2B Jonathan Schoop
This is an easy decision. The Tigers got 44 games of Schoop in 2020, and he showed flashes of his 2017 All-Star season with the Baltimore Orioles. He had a .278 batting average, eight home runs and 23 RBIs. The 2020 Gold Glove finalist, 29, had only made one error in 174 chances. Unless Detroit commits to moving shortstop Willi Castro to second base, Schoop should be in play for another short-term deal — probably just for one year — in free agency. Perhaps a playoff contender picks him up for a higher price than the Tigers are willing to pay. He signed for $6.1 million in 2020 before salaries were prorated.
1B C.J. Cron
Because it’s unlikely Torkelson, the 2020 No. 1 overall pick, will make the big-league roster out of spring training — either as a third baseman (Jeimer Candelario would then play first base) or a first baseman (Candelario would stay at third, his best defensive position) — the Tigers will be in the hunt for another plug-and-play first baseman. Why not go back to Cron? He hit only .190, but season-ending knee surgery 13 games into his season didn’t give him a chance to get back to his usual .250 mark. Still, he hit four home runs and eight RBIs, providing the Tigers with valuable power they were missing. He signed a $6.1 million deal in 2020.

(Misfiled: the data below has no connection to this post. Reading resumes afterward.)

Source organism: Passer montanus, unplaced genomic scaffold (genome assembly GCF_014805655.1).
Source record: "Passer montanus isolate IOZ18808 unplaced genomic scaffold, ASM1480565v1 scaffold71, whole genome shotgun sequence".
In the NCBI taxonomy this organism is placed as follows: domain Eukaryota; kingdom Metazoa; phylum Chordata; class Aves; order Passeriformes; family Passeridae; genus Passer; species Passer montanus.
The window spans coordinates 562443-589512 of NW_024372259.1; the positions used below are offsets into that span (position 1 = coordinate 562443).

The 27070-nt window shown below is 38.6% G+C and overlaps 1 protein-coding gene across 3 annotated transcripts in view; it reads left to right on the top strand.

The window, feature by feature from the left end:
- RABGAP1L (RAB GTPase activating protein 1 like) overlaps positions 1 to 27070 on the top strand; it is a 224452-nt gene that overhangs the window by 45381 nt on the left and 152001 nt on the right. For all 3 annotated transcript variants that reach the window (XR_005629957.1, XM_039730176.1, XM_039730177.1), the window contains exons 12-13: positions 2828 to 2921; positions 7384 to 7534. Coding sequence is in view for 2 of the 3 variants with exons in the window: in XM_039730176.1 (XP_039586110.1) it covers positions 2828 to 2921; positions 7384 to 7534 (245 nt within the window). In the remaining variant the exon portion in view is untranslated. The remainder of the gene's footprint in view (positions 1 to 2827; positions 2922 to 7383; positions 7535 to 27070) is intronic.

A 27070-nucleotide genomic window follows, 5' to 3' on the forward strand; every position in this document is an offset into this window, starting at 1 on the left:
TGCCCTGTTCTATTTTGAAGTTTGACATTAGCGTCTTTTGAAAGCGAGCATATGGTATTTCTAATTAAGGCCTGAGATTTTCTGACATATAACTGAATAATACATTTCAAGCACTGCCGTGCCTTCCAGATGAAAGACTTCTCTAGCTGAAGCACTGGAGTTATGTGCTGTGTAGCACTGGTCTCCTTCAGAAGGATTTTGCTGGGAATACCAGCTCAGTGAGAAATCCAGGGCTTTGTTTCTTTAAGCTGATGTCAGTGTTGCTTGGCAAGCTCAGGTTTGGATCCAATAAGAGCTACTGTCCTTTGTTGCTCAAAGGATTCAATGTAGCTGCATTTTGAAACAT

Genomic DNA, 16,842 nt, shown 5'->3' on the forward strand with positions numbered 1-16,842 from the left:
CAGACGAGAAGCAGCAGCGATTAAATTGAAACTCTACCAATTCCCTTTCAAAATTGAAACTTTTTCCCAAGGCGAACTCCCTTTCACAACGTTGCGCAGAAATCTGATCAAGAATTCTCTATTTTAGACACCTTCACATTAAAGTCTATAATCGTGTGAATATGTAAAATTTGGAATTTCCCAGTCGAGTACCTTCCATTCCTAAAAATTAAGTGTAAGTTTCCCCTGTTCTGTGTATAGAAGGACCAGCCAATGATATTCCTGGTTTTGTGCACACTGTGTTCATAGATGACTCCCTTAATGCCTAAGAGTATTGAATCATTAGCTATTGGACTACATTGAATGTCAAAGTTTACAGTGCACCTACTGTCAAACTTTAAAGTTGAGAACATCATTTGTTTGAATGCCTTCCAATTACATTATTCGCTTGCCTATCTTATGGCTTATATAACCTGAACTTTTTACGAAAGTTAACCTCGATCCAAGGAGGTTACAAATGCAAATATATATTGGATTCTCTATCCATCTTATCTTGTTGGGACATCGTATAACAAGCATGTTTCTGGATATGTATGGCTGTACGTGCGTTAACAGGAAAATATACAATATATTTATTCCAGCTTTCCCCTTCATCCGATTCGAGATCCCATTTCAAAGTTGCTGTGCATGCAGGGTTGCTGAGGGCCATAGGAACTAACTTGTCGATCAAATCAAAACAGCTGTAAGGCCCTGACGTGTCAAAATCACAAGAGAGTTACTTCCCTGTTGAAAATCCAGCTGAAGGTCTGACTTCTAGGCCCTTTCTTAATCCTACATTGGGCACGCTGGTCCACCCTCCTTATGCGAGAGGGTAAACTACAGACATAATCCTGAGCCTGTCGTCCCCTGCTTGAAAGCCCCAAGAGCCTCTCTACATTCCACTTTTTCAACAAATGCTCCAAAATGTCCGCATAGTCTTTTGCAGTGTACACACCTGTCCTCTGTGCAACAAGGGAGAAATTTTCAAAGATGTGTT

C Austin Romine
The Tigers have a slew of catcher options, and if they aren’t going to insert themselves into an expensive race for J.T. Realmuto (made $10 million in 2020 and could get a hefty raise), they could go back to Romine. He hit .291 through August for the Tigers yet went through an 8-for-51 (.157) slump in September. If he struggles on offense, the Tigers might be left wishing they had just went with prospect Jake Rogers, who isn’t advanced at the plate but needs more experience for a full MLB evaluation. Romine signed for $4.15 million in 2020.
C Alex Avila